By Jonathan Easley and Elise Viebeck - 11/21/13 06:30 PM EST
Nearly 80,000 people have picked out a private health plan in California under ObamaCare, according to data released by the state’s exchange on Thursday. Covered California, which enrolled 31,000 in October, signed up almost 50,000 additional consumers in the first 19 days of November. Those numbers include those who have made it through the enrollment process and selected a plan but have not yet made a premium payment. The exchange also touted a high number of individuals who have filled out applications but not yet selected a healthcare plan. Covered California said it received more than 10,000 completed applications a day last week, topping out with a high of 71,888. Jonathan Easley at The Hill reports.
Fix: The White House is moving forward with part of its ObamaCare fix designed to promote the law's benefits to consumers. The administration unveiled a letter that will be sent to people who have the option of continuing health policies that would otherwise be canceled under ObamaCare for one year. Most of the policies will not meet the law's new coverage standards, a fact the White House wants to highlight to the public. Elise Viebeck at The Hill reports.
Help: Almost three-quarters of people with individual health plans that could be canceled are eligible for government assistance with their healthcare, according to a new report. Families USA, a group that supports the healthcare law, found that almost three-quarters (71 percent) of people on the individual market could receive either premium tax subsidies or Medicaid under ObamaCare. ObamaCare's supporters are seeking to beat back negative news surrounding millions of plan cancellations under the law, which requires health policies to meet certain minimums standards. Elise Viebeck at The Hill reports.
Dismal: A majority of voters disapprove of the Affordable Care Act, according to a survey released Thursday by The Morning Consult. According to the poll, 53 percent disapprove of the law, with 39 percent saying they strongly disapprove. Forty-one percent said they approve, and of those, only 17 said they strongly approve. The law is particularly unpopular with independents in the poll. Sixty-three percent said they disapprove, with 44 percent of those saying they do so strongly. Only 28 percent of independents approve, with 7 saying they strongly approve. In addition, 58 percent of independents said they now trust Republicans to handle healthcare more than they trust Democrats. Jonathan Easley at The Hill reports.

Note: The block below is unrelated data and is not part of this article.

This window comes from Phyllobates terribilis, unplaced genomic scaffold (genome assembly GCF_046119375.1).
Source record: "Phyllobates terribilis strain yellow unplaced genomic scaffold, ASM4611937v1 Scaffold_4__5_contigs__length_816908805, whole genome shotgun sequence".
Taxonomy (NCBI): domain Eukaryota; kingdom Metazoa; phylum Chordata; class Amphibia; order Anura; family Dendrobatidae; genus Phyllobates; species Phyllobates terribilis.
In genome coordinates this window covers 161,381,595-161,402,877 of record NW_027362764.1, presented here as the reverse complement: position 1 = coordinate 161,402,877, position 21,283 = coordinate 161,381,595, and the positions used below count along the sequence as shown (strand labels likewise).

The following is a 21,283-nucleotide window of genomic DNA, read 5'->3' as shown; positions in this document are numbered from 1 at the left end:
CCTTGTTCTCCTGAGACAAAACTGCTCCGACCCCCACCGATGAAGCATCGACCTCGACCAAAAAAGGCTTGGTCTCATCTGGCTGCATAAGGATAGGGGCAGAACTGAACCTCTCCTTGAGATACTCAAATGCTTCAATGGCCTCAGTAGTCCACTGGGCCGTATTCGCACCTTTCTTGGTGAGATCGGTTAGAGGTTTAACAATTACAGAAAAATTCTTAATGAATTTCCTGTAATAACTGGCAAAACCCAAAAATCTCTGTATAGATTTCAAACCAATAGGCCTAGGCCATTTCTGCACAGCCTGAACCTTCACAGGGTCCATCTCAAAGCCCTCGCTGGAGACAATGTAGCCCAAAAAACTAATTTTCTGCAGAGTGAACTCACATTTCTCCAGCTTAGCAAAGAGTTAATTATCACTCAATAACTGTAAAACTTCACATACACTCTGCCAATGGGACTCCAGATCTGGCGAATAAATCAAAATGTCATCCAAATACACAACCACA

Watch: Republican lawmakers who pushed the government shutdown to stop ObamaCare say their new plan is to sit back and watch the law self-destruct. Sen. Mike LeeMike LeeSenators express 'grave concerns' about ObamaCare 'bailout' Funding bill rejected as shutdown nears Shutdown risk grows over Flint MORE (R-Utah) and other Tea Party allies of Sen. Ted CruzTed CruzFour states sue to stop internet transition House approves stopgap funding, averting costly shutdown Overnight Tech: TV box plan faces crucial vote | Trump transition team to meet tech groups | Growing scrutiny of Yahoo security MORE (R-Texas) say the threat of a shutdown is no longer necessary to defund the Affordable Care Act, now that the administration’s rollout is flailing. While Cruz is not ruling out another attempt to use government funding as leverage, his allies think they already have the political support they need to repeal the healthcare reform law. Alexander Bolton at The Hill reports.
State by State:
37 states increase mental health budgets, Pew’s Stateline reports.
Alabama won’t reinstate canceled policies, The Montgomery Advertiser reports.
California faces obstacles in complying with healthcare law, the Sacramento Bee reports.
ObamaCare delays an election time bomb for Democrats, writes Sam Baker at The National Journal.
ObamaCare’s failings undermine Republican goals, says Ezra Klein at Bloomberg.
ObamaCare is as unpopular as the Iraq War, writes Philip Klein at The Washington Examiner.
The healthcare law is too small to succeed, says Richard Kim at The Nation.
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